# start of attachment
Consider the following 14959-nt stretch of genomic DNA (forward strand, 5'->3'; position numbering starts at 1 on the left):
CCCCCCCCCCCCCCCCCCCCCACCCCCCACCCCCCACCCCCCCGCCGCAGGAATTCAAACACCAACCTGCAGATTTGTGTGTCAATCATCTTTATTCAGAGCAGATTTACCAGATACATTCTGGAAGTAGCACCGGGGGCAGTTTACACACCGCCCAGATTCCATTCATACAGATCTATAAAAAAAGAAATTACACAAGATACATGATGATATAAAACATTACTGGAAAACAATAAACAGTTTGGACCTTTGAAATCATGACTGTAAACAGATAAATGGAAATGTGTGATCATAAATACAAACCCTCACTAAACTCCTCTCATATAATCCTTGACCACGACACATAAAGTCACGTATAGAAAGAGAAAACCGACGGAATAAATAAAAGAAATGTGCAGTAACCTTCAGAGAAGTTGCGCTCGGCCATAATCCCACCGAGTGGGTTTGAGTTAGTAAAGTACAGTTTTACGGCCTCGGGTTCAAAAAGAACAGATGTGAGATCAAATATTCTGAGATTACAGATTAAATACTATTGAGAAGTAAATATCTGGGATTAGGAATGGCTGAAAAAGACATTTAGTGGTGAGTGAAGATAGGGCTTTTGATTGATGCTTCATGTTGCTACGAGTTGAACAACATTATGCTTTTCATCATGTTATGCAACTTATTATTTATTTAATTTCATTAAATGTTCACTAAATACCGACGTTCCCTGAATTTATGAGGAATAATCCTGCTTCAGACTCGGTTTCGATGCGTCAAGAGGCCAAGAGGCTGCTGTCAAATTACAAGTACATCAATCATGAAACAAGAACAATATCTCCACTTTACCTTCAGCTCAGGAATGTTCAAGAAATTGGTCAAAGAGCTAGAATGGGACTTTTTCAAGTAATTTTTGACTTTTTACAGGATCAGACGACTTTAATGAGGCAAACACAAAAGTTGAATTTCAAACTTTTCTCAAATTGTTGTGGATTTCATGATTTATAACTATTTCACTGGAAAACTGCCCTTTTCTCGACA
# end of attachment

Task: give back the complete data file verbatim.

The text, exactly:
Consider the following 14959-nt stretch of genomic DNA (forward strand, 5'->3'; position numbering starts at 1 on the left):
CCCCCCCCCCCCCCCCCCCCCACCCCCCACCCCCCACCCCCCCGCCGCAGGAATTCAAACACCAACCTGCAGATTTGTGTGTCAATCATCTTTATTCAGAGCAGATTTACCAGATACATTCTGGAAGTAGCACCGGGGGCAGTTTACACACCGCCCAGATTCCATTCATACAGATCTATAAAAAAAGAAATTACACAAGATACATGATGATATAAAACATTACTGGAAAACAATAAACAGTTTGGACCTTTGAAATCATGACTGTAAACAGATAAATGGAAATGTGTGATCATAAATACAAACCCTCACTAAACTCCTCTCATATAATCCTTGACCACGACACATAAAGTCACGTATAGAAAGAGAAAACCGACGGAATAAATAAAAGAAATGTGCAGTAACCTTCAGAGAAGTTGCGCTCGGCCATAATCCCACCGAGTGGGTTTGAGTTAGTAAAGTACAGTTTTACGGCCTCGGGTTCAAAAAGAACAGATGTGAGATCAAATATTCTGAGATTACAGATTAAATACTATTGAGAAGTAAATATCTGGGATTAGGAATGGCTGAAAAAGACATTTAGTGGTGAGTGAAGATAGGGCTTTTGATTGATGCTTCATGTTGCTACGAGTTGAACAACATTATGCTTTTCATCATGTTATGCAACTTATTATTTATTTAATTTCATTAAATGTTCACTAAATACCGACGTTCCCTGAATTTATGAGGAATAATCCTGCTTCAGACTCGGTTTCGATGCGTCAAGAGGCCAAGAGGCTGCTGTCAAATTACAAGTACATCAATCATGAAACAAGAACAATATCTCCACTTTACCTTCAGCTCAGGAATGTTCAAGAAATTGGTCAAAGAGCTAGAATGGGACTTTTTCAAGTAATTTTTGACTTTTTACAGGATCAGACGACTTTAATGAGGCAAACACAAAAGTTGAATTTCAAACTTTTCTCAAATTGTTGTGGATTTCATGATTTATAACTATTTCACTGGAAAACTGCCCTTTTCTCGACA